Molly Springfield uses the content of her appropriated documents strategically. Using a traditional medium of graphite on paper, she connects her work as a contemporary artist to ideas about art and perception discussed in these texts. Photography's impact on documenting the world, or the notion of originality amongst such prevalent reproductive methods as printers and copy machines, are concepts richly explored in her drawings.
In Melancholy Results, Springfield has made a drawing of a photocopy of a drawing by the British inventor William Henry Fox Talbot. In 1833, Talbot used a camera lucida device to project the contours of a landscape onto paper, tracing what he saw. The discrepancy between Talbot's drawing and the clarity of the photographic projection was a great disappointment to him and compelled him to search for a way to capture the photographic image. He eventually developed an early technique of photography, the calotype process, and is credited with the invention of the photographic negative. The story of Talbot's frustration with his drawing is now a pivotal moment in the history of photography. Springfield's replication of Talbot's image, many times removed from the original, furthers the story. With her labor intensive hand-drawn method, she surely would have achieved more than "melancholy results" had it been her hand working the camera lucida that day in 1833.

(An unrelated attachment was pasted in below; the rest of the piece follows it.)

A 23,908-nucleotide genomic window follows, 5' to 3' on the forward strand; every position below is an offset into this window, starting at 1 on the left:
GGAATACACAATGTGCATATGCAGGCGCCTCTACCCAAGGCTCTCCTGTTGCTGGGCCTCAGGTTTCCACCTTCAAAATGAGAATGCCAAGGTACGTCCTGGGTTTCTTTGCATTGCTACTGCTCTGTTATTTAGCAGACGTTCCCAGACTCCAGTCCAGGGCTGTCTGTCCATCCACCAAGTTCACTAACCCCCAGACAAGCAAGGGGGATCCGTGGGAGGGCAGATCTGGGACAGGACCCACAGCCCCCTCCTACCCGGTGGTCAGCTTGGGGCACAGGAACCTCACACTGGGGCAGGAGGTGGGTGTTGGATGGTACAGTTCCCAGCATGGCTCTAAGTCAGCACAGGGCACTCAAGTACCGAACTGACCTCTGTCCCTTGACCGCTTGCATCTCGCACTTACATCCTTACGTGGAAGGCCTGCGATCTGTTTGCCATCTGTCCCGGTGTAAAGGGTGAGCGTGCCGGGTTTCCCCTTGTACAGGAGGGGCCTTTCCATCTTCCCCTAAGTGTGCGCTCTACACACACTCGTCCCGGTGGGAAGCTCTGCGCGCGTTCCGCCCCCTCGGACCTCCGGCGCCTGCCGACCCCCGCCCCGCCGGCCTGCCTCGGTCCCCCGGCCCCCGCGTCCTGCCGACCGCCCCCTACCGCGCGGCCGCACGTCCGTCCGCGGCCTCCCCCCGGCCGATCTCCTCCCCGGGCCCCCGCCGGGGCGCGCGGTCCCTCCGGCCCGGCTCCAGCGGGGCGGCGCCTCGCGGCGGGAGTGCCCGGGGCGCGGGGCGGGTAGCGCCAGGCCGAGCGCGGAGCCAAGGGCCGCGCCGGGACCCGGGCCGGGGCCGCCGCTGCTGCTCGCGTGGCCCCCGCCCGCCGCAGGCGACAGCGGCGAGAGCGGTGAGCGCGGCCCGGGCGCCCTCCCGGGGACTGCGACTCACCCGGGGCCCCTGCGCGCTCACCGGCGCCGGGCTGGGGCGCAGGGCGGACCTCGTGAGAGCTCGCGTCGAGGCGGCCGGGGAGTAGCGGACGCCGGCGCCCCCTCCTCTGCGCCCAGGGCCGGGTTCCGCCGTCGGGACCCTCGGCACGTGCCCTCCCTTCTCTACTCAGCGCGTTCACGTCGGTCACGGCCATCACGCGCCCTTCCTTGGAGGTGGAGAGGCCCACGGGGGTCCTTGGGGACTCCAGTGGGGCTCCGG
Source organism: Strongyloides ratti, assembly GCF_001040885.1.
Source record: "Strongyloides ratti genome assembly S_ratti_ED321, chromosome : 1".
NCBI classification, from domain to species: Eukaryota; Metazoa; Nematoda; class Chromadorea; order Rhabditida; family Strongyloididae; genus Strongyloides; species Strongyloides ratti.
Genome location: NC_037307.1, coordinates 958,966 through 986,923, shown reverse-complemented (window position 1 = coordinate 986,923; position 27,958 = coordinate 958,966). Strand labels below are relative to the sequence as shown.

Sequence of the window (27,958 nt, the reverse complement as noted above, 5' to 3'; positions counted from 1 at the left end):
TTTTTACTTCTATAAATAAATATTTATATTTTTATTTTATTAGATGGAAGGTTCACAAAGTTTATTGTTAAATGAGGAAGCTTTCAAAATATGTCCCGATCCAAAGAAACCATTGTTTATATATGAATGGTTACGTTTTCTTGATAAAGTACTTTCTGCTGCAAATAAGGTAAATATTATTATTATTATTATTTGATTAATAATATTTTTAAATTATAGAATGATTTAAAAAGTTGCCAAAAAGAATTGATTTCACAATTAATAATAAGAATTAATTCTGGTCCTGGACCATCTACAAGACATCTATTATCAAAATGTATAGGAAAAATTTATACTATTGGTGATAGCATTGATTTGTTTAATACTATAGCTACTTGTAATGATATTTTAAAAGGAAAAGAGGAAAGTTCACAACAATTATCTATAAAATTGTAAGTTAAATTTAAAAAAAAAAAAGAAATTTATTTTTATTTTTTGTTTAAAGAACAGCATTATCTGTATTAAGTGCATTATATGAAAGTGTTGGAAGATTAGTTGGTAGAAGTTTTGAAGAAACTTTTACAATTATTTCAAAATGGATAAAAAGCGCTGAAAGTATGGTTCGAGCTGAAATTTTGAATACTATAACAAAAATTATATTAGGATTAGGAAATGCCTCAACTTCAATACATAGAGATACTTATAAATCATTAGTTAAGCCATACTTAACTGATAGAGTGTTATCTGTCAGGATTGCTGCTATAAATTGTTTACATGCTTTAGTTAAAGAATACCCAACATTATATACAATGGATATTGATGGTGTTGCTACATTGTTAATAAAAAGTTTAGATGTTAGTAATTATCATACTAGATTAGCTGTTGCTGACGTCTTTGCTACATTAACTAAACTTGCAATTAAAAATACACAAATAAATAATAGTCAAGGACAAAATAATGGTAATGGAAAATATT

Excerpt from catalogue essay by Sage Lewis for False Documents & Other Illusions at the Portland Museum of Art.